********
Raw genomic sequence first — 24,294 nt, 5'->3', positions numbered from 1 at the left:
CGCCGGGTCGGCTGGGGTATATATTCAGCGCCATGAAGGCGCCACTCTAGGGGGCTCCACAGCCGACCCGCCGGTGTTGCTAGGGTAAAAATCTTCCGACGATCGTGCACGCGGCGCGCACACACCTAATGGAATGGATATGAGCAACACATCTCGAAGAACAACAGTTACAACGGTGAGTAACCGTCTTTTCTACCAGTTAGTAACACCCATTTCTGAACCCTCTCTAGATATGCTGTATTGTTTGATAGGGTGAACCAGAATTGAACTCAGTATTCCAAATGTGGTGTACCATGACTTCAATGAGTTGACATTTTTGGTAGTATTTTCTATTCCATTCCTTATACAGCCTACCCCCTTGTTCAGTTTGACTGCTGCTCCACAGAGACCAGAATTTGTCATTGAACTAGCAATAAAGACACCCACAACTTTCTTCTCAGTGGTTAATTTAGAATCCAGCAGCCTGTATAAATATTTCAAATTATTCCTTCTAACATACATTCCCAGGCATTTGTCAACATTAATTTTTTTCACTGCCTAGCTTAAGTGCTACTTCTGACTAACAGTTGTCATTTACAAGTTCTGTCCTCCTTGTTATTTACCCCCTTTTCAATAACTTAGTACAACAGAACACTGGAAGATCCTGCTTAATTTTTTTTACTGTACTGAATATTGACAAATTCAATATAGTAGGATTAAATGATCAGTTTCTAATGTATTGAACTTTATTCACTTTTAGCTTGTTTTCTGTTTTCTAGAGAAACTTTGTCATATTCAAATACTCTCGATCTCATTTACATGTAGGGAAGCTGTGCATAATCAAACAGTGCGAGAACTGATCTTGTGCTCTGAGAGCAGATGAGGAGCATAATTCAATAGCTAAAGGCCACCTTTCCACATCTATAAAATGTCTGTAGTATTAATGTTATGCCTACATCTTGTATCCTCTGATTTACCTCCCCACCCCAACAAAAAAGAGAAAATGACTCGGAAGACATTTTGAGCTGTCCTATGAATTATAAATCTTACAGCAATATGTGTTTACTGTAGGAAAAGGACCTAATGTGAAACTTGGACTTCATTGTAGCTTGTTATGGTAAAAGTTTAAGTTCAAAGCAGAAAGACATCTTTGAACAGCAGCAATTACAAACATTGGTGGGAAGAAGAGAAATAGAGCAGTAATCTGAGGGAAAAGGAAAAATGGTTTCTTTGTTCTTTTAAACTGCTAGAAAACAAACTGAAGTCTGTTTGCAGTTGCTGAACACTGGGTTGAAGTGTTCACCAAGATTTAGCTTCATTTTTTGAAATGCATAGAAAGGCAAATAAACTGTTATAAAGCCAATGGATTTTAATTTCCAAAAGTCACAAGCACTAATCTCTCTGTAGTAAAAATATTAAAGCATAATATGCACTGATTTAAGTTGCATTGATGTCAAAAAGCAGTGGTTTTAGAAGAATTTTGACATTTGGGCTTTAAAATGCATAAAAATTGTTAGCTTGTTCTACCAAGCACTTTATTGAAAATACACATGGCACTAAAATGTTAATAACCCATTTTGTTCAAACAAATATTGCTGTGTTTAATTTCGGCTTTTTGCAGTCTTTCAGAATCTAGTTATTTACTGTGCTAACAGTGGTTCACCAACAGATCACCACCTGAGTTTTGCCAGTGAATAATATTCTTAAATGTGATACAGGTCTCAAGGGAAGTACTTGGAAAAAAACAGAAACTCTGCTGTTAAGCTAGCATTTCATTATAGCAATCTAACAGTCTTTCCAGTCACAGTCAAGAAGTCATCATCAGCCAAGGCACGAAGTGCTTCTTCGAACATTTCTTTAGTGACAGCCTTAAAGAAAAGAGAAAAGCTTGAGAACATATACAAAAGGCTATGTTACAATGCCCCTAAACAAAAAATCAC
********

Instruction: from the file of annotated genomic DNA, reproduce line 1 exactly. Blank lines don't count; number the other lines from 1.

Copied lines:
Raw genomic sequence first — 24,294 nt, 5'->3', positions numbered from 1 at the left: